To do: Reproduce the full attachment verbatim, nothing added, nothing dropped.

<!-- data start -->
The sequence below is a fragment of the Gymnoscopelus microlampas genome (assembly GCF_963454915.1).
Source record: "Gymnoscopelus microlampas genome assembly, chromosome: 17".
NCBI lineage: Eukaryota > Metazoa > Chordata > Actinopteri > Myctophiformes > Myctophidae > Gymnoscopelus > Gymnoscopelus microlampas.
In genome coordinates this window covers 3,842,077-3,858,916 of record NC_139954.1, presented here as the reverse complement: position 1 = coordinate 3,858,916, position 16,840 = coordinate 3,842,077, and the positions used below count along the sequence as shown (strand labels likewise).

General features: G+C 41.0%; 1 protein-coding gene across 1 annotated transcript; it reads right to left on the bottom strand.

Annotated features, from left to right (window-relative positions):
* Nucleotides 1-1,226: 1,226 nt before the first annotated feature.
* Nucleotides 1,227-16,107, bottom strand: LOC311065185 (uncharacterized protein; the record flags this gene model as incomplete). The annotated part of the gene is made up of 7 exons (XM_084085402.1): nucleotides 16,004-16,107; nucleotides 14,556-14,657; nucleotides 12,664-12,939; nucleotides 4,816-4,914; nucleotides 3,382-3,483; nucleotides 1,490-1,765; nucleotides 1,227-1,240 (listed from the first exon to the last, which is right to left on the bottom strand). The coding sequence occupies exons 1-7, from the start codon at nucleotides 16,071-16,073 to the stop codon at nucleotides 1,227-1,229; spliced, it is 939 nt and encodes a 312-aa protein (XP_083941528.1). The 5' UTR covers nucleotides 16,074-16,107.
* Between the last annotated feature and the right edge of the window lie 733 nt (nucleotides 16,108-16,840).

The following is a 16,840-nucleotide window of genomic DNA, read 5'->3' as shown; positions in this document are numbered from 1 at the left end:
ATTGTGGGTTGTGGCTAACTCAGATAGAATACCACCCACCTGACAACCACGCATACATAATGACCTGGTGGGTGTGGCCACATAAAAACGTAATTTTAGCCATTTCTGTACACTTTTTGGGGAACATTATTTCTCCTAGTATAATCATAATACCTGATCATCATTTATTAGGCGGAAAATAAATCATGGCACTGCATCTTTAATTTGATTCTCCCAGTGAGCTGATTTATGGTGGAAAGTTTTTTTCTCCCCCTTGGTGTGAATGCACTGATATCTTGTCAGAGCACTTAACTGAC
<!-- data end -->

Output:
The sequence below is a fragment of the Gymnoscopelus microlampas genome (assembly GCF_963454915.1).
Source record: "Gymnoscopelus microlampas genome assembly, chromosome: 17".
NCBI lineage: Eukaryota > Metazoa > Chordata > Actinopteri > Myctophiformes > Myctophidae > Gymnoscopelus > Gymnoscopelus microlampas.
In genome coordinates this window covers 3,842,077-3,858,916 of record NC_139954.1, presented here as the reverse complement: position 1 = coordinate 3,858,916, position 16,840 = coordinate 3,842,077, and the positions used below count along the sequence as shown (strand labels likewise).

General features: G+C 41.0%; 1 protein-coding gene across 1 annotated transcript; it reads right to left on the bottom strand.

Annotated features, from left to right (window-relative positions):
* Nucleotides 1-1,226: 1,226 nt before the first annotated feature.
* Nucleotides 1,227-16,107, bottom strand: LOC311065185 (uncharacterized protein; the record flags this gene model as incomplete). The annotated part of the gene is made up of 7 exons (XM_084085402.1): nucleotides 16,004-16,107; nucleotides 14,556-14,657; nucleotides 12,664-12,939; nucleotides 4,816-4,914; nucleotides 3,382-3,483; nucleotides 1,490-1,765; nucleotides 1,227-1,240 (listed from the first exon to the last, which is right to left on the bottom strand). The coding sequence occupies exons 1-7, from the start codon at nucleotides 16,071-16,073 to the stop codon at nucleotides 1,227-1,229; spliced, it is 939 nt and encodes a 312-aa protein (XP_083941528.1). The 5' UTR covers nucleotides 16,074-16,107.
* Between the last annotated feature and the right edge of the window lie 733 nt (nucleotides 16,108-16,840).

The following is a 16,840-nucleotide window of genomic DNA, read 5'->3' as shown; positions in this document are numbered from 1 at the left end:
ATTGTGGGTTGTGGCTAACTCAGATAGAATACCACCCACCTGACAACCACGCATACATAATGACCTGGTGGGTGTGGCCACATAAAAACGTAATTTTAGCCATTTCTGTACACTTTTTGGGGAACATTATTTCTCCTAGTATAATCATAATACCTGATCATCATTTATTAGGCGGAAAATAAATCATGGCACTGCATCTTTAATTTGATTCTCCCAGTGAGCTGATTTATGGTGGAAAGTTTTTTTCTCCCCCTTGGTGTGAATGCACTGATATCTTGTCAGAGCACTTAACTGAC